MPD experiment – another step forward

News, 14 October 2022

The last three plates of the magnetic circuit have recently been installed at the MPD facility of the NICA Accelerator Complex. Thus the steel cover made of 28 steel plates, each weighing 18 tonnes, is completely assembled. When carrying out this operation, it was important for the team to achieve the highest level of installation accuracy.

At the end of 2020, 28 plates of the magnetic circuit were under assembly. Thus, the team gained the necessary experience. In addition, the specialists ensured that the geometry of the magnetic circuit was perfectly maintained, which means that the plates and support rings sustaining the plates were made with the proper precision. After the installation of each plate, pins Ø33H7/p6 were inserted and cooled with liquid nitrogen. Each pin was individually labelled and fitted in a corresponding hole between adjacent plates and between plates and support rings. Thus, each plate occupied the same spatial position that it had during the check assembly at a plant in the Czech Republic 3,5 years ago.

The last three plates of the magnetic circuit installed at MPD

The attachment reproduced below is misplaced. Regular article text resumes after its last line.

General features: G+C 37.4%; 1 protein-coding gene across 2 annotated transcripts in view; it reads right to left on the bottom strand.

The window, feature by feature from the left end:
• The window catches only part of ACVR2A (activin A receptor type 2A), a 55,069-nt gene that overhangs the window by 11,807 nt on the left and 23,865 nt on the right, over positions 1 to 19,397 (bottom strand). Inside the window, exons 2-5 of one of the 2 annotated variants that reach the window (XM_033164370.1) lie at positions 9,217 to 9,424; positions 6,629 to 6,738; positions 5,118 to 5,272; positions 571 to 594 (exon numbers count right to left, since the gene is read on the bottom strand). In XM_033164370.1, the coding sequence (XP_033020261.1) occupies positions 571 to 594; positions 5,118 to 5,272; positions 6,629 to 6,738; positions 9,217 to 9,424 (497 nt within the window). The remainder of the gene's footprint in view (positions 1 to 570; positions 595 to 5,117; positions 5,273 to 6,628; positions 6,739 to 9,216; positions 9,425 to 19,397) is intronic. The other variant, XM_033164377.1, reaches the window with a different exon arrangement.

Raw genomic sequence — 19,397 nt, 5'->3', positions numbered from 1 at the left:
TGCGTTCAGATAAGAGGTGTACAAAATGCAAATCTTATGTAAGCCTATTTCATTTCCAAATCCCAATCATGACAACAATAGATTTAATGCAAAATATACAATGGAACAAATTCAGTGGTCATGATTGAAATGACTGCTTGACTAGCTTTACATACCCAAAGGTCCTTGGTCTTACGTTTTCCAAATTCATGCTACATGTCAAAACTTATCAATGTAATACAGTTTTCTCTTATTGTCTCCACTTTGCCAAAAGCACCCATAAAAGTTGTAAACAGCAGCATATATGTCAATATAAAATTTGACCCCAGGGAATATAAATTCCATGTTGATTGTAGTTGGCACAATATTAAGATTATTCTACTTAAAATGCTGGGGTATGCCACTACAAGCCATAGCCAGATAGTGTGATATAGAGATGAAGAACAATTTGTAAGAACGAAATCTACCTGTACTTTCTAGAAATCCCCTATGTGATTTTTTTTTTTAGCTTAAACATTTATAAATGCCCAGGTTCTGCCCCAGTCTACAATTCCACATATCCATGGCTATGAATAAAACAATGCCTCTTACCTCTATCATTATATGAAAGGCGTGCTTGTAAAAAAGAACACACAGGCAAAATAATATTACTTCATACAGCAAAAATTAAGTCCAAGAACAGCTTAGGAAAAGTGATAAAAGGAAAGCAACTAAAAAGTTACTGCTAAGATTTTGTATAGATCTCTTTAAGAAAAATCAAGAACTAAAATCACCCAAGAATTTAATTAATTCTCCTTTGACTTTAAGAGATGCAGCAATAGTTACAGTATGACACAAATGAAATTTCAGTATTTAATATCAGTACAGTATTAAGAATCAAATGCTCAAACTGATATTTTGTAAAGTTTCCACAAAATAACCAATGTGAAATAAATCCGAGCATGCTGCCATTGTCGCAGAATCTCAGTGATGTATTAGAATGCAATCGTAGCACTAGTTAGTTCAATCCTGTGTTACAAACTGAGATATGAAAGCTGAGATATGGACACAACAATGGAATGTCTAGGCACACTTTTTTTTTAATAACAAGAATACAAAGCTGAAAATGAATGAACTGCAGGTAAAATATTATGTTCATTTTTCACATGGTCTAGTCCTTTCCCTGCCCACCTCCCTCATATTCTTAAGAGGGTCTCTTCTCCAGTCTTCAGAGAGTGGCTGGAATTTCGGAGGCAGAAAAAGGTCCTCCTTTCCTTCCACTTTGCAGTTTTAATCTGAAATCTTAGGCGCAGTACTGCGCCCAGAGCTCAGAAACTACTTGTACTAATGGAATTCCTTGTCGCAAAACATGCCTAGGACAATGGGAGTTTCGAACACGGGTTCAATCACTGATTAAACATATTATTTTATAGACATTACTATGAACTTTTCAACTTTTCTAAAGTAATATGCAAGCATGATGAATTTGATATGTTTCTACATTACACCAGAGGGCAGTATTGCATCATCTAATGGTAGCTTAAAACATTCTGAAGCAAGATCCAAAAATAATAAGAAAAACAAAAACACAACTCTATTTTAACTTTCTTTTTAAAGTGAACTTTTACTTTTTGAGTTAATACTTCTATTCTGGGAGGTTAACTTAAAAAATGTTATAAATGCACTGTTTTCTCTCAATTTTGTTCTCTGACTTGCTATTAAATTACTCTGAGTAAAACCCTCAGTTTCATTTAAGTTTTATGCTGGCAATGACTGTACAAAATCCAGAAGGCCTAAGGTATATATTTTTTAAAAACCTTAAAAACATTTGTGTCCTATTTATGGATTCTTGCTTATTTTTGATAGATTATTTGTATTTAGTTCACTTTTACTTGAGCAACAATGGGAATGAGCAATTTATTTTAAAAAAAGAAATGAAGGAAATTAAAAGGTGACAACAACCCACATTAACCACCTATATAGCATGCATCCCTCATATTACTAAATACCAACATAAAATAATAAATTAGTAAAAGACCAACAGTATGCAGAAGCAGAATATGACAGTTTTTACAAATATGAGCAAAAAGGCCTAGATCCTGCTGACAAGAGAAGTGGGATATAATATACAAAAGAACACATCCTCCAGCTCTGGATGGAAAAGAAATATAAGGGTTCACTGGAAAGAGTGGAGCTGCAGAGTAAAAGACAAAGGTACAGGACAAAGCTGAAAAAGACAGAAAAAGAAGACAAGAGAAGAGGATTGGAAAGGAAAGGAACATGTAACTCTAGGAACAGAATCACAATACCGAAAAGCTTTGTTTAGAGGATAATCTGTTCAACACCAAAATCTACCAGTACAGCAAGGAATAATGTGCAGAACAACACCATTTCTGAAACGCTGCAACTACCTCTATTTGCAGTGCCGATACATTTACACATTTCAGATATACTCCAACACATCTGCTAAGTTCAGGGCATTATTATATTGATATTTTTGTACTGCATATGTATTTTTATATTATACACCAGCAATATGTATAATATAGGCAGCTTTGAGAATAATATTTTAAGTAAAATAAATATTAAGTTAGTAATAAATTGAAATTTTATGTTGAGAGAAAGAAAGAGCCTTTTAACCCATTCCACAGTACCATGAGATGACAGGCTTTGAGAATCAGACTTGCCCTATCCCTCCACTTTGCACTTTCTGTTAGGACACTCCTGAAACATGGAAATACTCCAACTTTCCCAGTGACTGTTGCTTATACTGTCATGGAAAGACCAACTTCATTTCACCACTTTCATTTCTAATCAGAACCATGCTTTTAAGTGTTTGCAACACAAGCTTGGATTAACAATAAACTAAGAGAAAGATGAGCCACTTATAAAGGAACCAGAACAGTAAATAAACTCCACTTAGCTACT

This procedure had to be carried out again during the final installation. The team can now place the upper platform over the magnetic circuit and begin installing and assembling the cryogenic and vacuum equipment. Leak tests will be then performed. It will be also necessary to install pipelines from the MPD hall to the cryogenic site.

The installation of the last three plates was preceded by the technically challenging assembly and installation of the Chimney unit, which is the connection between the solenoid and the cryogenic system. The unit was developed by VBLHEP specialists. This was a very crucial step, as the assembly included both bayonet mounts and bellow expansion joints. The task was complicated by disruptions in the supply of equipment due to the global situation.

The next stage of assembly is the installation of the correction coils. It should be mentioned that the two correction coils that round out the magnetic field at the endcaps are part of the MPD magnet together with the solenoid, the superconducting cable and the magnetic circuit. In June and July this year, coils weighing 2 tonnes each were placed in 40 tonne steel poles and then rolled onto moving jigs. This will ensure that the coils will be placed in the solenoid’s support rings later.

Next week the final measurements of the position of the magnetic circuit and the solenoid inside will be made. The position of the correction coils on the jigs will also be measured. The gathered data will be transferred to colleagues of the Budker Institute of Nuclear Physics for computer modelling of the solenoid’s position and magnetic field.